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Left, Center, Right, or Justified, the age-old question of alignment. PowerPoint makes switching alignment a snap with the four icons found in the Home tab of the Ribbon. Let's experiment with slide number 2. We'll select the text boundary for the title of the slide Introductions. With it selected, we can change the alignment currently on the left. Here I'll click on Center, or Right, or back to Left. But let's also look at slight number 3. Our Endorsement slide gives us an interesting opportunity to control the alignment.
This paragraph here may look better as Justified. Justified means that all of the words are spaced out to fully reach both left and right margins. It's how newspaper columns are almost always printed. Right now, this paragraph is set to Left. Let's change it to Center, Right, and now let's try Justified. Notice how text expands to the Left and Right margins. The restaurant owner's name and title might look better here aligned to the right.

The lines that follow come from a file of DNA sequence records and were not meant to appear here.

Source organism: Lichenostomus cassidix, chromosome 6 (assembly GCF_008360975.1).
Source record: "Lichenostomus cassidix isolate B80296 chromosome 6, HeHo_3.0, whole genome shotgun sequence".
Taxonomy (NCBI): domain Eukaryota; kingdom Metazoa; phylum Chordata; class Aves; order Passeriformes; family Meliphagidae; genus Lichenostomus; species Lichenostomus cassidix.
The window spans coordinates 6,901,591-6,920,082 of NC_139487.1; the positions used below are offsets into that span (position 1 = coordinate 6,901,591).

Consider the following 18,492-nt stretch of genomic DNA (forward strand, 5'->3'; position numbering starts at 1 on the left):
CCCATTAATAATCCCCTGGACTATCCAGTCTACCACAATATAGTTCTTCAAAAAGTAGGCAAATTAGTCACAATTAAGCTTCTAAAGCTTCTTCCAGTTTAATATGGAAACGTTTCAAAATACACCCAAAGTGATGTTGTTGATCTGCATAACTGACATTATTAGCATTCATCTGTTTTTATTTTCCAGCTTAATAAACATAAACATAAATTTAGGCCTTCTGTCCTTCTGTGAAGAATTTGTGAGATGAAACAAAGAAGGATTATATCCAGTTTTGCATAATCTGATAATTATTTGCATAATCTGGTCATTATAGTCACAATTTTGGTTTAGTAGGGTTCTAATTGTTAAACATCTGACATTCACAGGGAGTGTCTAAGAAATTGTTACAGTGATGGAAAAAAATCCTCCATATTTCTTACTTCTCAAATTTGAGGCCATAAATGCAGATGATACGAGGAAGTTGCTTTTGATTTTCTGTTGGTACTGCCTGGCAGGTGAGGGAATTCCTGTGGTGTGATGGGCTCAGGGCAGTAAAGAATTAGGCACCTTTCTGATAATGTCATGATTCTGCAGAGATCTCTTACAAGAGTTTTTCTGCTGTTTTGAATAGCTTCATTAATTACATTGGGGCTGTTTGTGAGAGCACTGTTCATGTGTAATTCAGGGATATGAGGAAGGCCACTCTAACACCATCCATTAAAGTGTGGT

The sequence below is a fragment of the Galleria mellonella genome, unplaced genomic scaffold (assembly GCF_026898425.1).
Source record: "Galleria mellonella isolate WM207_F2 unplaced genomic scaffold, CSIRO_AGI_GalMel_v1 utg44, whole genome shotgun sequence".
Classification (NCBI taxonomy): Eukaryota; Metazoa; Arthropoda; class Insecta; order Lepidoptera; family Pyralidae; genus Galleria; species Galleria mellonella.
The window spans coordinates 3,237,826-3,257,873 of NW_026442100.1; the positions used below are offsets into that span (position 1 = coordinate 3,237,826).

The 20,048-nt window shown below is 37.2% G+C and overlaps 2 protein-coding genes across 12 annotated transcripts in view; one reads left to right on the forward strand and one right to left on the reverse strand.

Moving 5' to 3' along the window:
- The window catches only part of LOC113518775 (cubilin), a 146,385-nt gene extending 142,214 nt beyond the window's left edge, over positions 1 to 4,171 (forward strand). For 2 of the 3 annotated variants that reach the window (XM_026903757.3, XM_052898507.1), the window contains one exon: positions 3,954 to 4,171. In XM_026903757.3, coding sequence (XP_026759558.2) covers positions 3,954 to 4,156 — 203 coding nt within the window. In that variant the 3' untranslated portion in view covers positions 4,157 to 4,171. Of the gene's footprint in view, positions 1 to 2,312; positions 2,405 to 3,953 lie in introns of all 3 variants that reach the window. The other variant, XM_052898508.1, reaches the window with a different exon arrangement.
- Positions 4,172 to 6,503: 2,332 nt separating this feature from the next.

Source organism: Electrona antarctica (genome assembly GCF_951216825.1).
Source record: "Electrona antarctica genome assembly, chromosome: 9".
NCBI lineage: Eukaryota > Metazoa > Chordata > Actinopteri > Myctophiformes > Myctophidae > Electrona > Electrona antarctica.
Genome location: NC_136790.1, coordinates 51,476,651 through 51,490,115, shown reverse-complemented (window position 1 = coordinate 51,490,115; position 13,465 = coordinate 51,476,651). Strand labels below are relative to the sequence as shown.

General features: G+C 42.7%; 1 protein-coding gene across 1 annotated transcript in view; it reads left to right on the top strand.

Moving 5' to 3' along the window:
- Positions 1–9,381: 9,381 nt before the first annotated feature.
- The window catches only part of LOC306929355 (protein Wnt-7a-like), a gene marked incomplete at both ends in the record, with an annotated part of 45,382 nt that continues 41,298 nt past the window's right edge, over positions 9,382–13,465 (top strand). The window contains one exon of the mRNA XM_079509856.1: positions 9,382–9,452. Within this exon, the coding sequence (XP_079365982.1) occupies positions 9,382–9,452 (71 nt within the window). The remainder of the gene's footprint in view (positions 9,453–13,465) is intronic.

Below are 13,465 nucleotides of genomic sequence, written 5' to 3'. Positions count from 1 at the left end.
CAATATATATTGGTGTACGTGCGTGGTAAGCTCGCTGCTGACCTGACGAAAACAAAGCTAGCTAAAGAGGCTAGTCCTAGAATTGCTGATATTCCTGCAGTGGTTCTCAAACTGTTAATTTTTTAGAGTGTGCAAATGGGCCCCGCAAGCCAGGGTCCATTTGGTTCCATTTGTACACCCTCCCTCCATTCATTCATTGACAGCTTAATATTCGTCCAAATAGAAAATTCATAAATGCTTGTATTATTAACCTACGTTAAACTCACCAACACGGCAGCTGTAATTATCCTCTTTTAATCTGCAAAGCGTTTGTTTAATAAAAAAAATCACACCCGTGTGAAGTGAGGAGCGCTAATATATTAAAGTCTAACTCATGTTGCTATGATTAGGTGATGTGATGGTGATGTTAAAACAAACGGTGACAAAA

I'll select both lines this time and come up and click on the Right-Align button. Did you know that alignment isn't just left to right? It's also top to bottom. In PowerPoint, we can align text to the top, middle, or bottom of the text box, too. Still in slide number three, let's right- click on our text box and choose Format Shape. As you can see, there are a lot of options here in the Format Shape dialog box. But let's focus on alignment for the time being. I'll click on Text Box on the left, and here I can change the Vertical alignment from Top to Middle, or Bottom.
Let's change it back to Middle and then hit Close. Alignment may seem pretty trivial, but it's an important step in making sure that our slides are easy to read. Also, keep in mind that the human brain prefers text to be left-aligned. It reads things easier that way, and too much text that's centered can be difficult to read. That doesn't mean you can't use Center, just use it sparingly and always be consistent.
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